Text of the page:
Have you ever got into a situation where your close friends are chatting about some topics that you are really really really good at. And you realise they are sharing the wrong information with each other. How do you correct them without ruining your relationship?
In sharing information, we have a responsibility…to be right!
As happy as I am when people tell me they would only purchase a product if they see me using it on social media, I also get worried.
What if I make a mistake in my recommendations?
It got me thinking about what happens in the shopping scenario after visiting a cosmetic counter for a consultation or getting tips at a makeup lesson?
Listening to my friends they were saying they don’t have time to go for a consultation, and the BAs are too pretty in any case, and they feel intimidated when they are told they haven’t been using the products correctly.
OMG… So even if they think they might be making mistakes, they are still afraid of shopping in a store for a change.
It also happened to me one time when I forgot to apply mascara at home – I bought a new one to use straight away.
At the counter, (maybe I was rushing too much and gave off the wrong vibe) after I took it out of packaging, I plumped the mascara wand in and out, in and out (without thinking what I was doing)…the BA watched me doing so and said ‘you shouldn’t do that’.
I was then given a full lecture about how to keep air and bacteria out of a mascara tube while I was trying to focus zigzagging the mascara wand in the mirror, before running late.
Sounds like I should really be grateful for getting a free lesson rather than feeling disgruntled at the ‘lecture’.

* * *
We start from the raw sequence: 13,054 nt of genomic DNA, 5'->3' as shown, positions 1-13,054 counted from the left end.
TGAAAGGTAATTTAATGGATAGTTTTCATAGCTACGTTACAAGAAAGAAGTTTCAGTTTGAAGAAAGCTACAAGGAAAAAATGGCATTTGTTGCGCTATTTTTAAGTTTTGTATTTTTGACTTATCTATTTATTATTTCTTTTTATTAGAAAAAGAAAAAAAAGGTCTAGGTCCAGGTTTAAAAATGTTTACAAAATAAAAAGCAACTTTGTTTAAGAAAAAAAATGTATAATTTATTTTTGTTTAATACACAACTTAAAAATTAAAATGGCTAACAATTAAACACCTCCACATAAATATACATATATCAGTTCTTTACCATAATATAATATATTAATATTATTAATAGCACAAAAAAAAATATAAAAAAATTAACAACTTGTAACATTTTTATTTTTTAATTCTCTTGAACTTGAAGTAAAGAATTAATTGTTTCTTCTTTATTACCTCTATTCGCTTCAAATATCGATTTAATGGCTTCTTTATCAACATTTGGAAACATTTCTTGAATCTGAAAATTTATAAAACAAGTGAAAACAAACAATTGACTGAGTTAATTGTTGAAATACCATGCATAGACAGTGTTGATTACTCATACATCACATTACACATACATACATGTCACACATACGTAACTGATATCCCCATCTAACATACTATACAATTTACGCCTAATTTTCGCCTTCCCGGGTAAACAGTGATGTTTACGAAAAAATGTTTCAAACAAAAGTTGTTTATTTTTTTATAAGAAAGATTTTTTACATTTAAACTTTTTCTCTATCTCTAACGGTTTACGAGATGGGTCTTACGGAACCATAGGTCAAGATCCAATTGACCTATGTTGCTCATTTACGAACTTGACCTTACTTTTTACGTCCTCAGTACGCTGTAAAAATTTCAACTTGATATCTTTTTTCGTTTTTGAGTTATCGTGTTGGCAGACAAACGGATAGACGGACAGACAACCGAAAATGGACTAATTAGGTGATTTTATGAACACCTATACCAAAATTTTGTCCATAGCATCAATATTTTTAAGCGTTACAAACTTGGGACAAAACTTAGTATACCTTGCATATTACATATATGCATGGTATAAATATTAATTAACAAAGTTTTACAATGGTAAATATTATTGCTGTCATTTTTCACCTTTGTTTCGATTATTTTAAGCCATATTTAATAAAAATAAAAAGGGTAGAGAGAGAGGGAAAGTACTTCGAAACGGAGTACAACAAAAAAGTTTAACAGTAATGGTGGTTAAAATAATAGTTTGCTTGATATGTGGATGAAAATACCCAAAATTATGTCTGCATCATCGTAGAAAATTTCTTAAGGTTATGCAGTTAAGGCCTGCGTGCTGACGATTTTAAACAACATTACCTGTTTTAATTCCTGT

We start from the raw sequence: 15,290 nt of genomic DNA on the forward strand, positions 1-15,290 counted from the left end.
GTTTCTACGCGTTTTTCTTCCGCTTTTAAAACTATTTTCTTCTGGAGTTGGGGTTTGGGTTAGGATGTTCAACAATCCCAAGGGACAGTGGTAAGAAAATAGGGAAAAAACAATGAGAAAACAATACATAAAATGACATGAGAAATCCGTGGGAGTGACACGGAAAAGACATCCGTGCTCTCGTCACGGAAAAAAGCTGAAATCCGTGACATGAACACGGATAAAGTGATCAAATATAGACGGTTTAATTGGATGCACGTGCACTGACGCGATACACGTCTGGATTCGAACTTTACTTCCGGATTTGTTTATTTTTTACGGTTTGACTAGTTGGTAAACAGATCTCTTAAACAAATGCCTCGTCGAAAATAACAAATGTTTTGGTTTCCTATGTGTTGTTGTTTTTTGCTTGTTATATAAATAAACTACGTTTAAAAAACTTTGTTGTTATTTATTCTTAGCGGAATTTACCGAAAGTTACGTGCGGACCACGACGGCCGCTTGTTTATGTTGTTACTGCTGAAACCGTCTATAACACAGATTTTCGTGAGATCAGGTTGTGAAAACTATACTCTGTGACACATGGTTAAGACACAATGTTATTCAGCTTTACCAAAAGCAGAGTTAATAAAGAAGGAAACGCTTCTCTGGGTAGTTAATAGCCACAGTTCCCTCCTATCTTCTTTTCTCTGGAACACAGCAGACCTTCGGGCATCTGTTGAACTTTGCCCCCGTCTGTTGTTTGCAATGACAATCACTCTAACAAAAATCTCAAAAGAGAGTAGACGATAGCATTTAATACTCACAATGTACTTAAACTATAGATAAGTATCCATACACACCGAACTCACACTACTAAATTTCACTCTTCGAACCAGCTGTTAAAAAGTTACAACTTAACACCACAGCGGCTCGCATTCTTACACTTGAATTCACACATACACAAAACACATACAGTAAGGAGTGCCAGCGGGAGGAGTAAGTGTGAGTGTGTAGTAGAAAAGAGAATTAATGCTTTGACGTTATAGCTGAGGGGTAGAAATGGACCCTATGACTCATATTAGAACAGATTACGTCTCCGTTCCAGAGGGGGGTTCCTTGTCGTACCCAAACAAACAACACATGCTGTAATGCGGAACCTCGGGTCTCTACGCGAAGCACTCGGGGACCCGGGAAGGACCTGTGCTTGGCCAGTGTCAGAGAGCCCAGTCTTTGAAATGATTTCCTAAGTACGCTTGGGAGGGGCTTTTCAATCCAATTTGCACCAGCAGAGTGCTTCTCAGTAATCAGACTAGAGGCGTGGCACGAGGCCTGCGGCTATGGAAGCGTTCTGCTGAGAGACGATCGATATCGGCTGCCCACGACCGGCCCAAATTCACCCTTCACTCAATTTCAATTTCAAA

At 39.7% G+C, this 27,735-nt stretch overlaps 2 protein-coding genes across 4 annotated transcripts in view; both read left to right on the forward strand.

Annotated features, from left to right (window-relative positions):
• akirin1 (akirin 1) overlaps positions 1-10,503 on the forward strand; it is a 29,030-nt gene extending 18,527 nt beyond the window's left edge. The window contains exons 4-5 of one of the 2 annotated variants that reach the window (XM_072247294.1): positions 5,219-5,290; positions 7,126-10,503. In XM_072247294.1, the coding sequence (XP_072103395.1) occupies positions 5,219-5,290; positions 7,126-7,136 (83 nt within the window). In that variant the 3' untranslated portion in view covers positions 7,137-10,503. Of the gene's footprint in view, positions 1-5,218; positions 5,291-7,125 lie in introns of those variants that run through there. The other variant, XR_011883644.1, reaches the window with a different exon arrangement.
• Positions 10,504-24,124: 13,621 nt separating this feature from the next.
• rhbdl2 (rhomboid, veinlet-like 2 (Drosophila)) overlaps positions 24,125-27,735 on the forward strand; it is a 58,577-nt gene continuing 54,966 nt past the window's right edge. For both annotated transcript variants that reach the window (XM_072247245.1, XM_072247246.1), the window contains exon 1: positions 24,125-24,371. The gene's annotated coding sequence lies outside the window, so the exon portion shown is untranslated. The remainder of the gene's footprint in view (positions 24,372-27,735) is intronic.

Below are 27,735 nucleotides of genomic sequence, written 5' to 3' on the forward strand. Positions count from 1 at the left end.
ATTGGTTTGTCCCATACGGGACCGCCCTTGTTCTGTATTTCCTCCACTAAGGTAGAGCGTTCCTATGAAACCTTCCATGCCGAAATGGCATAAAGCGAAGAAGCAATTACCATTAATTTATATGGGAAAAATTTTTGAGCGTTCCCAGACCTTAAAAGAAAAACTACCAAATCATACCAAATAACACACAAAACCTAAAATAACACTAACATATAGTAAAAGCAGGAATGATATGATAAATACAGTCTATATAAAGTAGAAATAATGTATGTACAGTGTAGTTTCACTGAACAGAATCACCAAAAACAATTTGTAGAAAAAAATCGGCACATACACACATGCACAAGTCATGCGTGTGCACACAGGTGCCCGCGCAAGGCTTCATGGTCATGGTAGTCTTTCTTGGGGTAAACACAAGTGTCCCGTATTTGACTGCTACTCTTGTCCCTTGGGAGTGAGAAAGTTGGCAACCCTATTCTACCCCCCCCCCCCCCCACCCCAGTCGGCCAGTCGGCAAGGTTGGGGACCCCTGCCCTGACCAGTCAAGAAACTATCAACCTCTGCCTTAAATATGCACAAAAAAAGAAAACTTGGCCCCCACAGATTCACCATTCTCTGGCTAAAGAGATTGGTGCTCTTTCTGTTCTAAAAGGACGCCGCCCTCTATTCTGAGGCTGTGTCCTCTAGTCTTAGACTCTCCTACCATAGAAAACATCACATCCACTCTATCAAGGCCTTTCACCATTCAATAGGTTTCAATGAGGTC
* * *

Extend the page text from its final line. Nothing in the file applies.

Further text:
However, I never revisited her (for another mascara which I do replace every couple of weeks).
I even switched to another brand.
How to correct people without offending them?
It can happen anywhere in a work place, whether with a client or a colleague.
Feeling like correcting someone’s error is a kindness, right?
Remember, while attempting to fix someone else’s mistakes, you are an expert, not a jerk.
But there’s a way of doing it.
HERE ARE SOME OF MY TIPS:
Firstly, avoid doing it in front of others.
Secondly, always give honest praise to start with.
Everyone loves a compliment.
This will encourage the person to take your criticism in a more constructive way.
You can also ask questions such as ‘who showed you?’ or ‘where did you learn this from?’
You may be surprised how often people are misled by social media or ‘google’.
It’s not necessarily because they were given the wrong information, it might also be the result of rushing while browsing the content, not fully concentrating or being present, and missing out some important points.
Admitting your own mistakes and sharing your experiences will most likely bring the other person closer.
Unless it makes us feel special, most of us wouldn’t want to feel like we are the only one not ‘in the know’.
A flaw doesn’t necessarily make one a bad person.
Even when it is a big deal, focus on the error itself rather than the person.
Just because it’s your area of expertise, doesn’t mean it is everyone’s.
What’s more important is that your recipient finds a motive to make a change after all.
Do you want a new friend or a new enemy?
Trying to help can sometimes create trouble.
So next time when you are trying to correct someone’s big or small mistake, do it in a way that will not create resentment.
Be humble and gracious.